There is a real danger that he will win. There is a very powerful wind at his back. There is a despair eating the heart of middle aged Americans without college. When we see a demographic collapse brought on by suicide, alcohol and drugs, unheard of except among Russian men after the fall of the Soviet Union, we know we are talking about something much more powerful than a passing fancy. It is the pain of a people who have come to believe that their lives are worse than wasted, who are ashamed to live without work or on government aid, who are in pain from finding themselves useless and without a place or a point. They are not only hurt, but righteously angry.

This has been brought on by the pressures against this class of our fellow Americans brought by those who support massive immigration and globalization, either because they hoped to fundamentally change the nature of America, or because they sought campaign donations from corporations that benefit from cheaper labor. It is the fault of those who have ensured that all new jobs since the start of the recession have gone to immigrants. They have called down this whirlwind.

I do not distrust my fellow Americans, especially not the poor and downtrodden members of this class, who have suffered so much at the hands of those who dare to think themselves their betters.  I feel a great loyalty to them, and am angry at how they have been betrayed by the government -- of both parties -- which owed them fellowship and loyalty.  It is only that it is hard to think clearly in pain and anger, as I know too well myself.


Anonymous said...

I am remembering that the disdain for theater might simply be due to the theater hating the philosophers right back. After all it is hard to read "The Clouds" and think that Aristophanes put much stock in Socrates.

Grim said...

Well, and it's full of the kind of vulgarity that Plato raises here as well. On the other hand, it's closely allied to a point that Plato raises in Republic II on the dangers of poetic stories about the gods that enshrine immoral behavior. The poets -- like the authors of the theater -- are men of genius, but that only makes the effect of their work more powerful. The lessons that the audience draws are damaging.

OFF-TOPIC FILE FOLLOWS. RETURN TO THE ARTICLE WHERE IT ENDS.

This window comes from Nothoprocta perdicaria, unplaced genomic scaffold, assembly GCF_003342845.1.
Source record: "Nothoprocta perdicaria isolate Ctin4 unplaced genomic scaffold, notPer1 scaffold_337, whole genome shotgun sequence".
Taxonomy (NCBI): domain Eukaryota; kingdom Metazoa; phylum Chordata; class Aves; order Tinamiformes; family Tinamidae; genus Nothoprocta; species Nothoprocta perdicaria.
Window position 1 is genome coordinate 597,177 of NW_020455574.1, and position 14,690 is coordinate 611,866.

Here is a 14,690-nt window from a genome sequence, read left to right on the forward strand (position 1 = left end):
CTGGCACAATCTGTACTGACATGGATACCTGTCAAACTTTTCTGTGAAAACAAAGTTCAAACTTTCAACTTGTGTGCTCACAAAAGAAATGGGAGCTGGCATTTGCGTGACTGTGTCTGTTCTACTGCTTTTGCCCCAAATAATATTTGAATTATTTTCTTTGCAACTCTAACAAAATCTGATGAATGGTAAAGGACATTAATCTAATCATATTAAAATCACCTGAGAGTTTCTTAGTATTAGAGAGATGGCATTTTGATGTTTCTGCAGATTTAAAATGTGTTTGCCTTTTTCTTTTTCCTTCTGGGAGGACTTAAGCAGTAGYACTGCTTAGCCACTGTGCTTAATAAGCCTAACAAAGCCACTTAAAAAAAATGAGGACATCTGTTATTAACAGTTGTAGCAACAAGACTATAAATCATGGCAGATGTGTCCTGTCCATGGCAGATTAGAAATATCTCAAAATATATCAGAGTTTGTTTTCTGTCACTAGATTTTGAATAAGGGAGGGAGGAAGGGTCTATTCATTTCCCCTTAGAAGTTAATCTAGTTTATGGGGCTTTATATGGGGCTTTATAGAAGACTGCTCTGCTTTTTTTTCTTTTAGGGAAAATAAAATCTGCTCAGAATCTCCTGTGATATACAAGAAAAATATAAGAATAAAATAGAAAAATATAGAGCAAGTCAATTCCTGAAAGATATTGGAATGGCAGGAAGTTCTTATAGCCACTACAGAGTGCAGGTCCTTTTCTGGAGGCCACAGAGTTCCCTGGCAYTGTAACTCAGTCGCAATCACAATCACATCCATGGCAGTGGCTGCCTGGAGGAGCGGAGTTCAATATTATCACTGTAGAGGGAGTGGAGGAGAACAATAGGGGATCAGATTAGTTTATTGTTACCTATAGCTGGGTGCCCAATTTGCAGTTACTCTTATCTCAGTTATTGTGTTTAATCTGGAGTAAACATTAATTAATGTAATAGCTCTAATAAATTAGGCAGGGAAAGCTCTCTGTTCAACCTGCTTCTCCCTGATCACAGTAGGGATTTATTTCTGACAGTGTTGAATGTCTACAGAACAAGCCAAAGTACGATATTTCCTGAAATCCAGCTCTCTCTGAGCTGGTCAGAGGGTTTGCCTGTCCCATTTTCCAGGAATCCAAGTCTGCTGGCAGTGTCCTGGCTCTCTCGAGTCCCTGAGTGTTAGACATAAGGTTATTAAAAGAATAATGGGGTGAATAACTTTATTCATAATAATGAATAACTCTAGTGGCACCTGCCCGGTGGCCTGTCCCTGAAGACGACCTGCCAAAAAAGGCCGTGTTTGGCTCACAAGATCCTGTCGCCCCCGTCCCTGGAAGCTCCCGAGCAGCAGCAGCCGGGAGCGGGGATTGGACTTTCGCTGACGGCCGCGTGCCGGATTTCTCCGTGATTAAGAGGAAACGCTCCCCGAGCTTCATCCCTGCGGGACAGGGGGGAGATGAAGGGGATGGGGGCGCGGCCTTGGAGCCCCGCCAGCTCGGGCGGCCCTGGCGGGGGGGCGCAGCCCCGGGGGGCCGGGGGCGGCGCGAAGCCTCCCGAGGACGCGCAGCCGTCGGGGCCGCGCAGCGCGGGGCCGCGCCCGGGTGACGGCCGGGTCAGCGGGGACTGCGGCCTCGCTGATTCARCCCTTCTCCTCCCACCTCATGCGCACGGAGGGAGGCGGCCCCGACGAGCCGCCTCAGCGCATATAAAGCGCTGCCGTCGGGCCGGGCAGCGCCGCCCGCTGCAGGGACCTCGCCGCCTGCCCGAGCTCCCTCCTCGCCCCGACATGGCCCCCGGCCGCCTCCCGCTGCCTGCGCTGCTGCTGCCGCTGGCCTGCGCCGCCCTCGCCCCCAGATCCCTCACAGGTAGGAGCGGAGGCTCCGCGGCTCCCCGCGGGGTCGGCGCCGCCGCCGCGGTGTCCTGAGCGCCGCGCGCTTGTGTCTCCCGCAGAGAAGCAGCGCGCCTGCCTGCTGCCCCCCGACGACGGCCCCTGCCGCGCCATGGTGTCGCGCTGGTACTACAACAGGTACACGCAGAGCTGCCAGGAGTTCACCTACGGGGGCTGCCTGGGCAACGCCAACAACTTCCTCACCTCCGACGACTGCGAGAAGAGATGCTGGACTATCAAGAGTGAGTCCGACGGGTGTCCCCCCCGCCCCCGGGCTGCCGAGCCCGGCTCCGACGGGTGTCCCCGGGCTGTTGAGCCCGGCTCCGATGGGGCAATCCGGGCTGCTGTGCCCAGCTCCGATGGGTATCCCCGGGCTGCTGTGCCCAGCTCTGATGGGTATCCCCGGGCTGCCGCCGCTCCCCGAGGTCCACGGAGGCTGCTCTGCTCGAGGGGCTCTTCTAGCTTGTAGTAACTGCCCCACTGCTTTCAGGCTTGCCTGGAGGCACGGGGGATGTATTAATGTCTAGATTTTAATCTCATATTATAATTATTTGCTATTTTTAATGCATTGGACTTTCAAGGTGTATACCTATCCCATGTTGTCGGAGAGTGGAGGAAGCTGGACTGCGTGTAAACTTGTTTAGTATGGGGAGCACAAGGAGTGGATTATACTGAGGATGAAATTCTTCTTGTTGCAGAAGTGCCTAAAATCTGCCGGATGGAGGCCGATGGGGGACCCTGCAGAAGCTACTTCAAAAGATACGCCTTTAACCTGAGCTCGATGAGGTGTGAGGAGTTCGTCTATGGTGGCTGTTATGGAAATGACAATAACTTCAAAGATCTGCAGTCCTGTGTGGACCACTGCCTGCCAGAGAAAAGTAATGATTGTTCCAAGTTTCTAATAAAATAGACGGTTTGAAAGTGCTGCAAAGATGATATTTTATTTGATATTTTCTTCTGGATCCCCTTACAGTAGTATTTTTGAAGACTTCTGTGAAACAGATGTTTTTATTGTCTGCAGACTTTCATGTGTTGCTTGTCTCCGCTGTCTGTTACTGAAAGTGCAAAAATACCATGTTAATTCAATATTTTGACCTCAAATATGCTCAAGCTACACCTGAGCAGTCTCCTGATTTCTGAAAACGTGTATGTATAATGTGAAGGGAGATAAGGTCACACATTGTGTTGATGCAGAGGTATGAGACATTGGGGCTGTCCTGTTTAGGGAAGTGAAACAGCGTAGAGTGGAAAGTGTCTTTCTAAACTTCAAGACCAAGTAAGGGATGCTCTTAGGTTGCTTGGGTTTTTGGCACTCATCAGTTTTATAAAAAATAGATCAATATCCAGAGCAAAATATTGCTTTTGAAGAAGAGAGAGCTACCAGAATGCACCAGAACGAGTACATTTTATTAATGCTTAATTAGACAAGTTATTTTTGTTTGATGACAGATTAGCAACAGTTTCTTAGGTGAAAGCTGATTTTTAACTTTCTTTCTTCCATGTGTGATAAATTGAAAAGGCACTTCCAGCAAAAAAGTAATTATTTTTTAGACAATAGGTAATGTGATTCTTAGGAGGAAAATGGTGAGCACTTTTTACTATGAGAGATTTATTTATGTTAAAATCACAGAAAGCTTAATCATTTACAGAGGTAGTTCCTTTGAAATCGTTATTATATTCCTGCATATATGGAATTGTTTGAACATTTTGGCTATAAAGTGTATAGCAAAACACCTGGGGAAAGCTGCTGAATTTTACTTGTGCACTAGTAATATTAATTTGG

I think that's true here as well. The people who put these shows together are clever, if not quite geniuses. They set their audiences up with a sense of superiority over the people they are judging, and given them the illusion that they are fit to judge. In fact, of course, almost no one in the audience has the background to even attempt the labors being observed and judged. Often -- as in not being able to taste the food -- they are completely removed from a position in which judgment would really be possible. But their judgments are sought by the format, and they are thus flattered and made to feel worthy, important, expert.

Donald Trump, familiar to them as a long-term judge on such a show, is one of them. He judges and pronounces from on high, and in ways that echo their own judgments and pronouncements. It has to seem very familiar, and how hard it is in that place -- and from that state of anger and despair -- to ask whether or not he really has the experience and wisdom to judge.

For example: what does Donald Trump know about the military, who would be commander in chief and take over Obama's worsening wars? He went to a military school as a youth. He's scorned the service of bona fide war heroes. In other words, he has no background whatsoever that would qualify him, and his judgment to date has been horrible. But his pose is very confident, very familiar.

Ymar Sakar said...

They are not only hurt, but righteously angry.

They only need a trigger, a real education on the benefits of Death and the power of Killing.

Or maybe that was the other way around. There will be plenty of cadre available to teach them, if they should prove worthy of the effort.

Nothing you say or do at this point, Grim, will change that inevitable fate. Not that this was different in 2007, but at least people could have claimed that they saw and tried.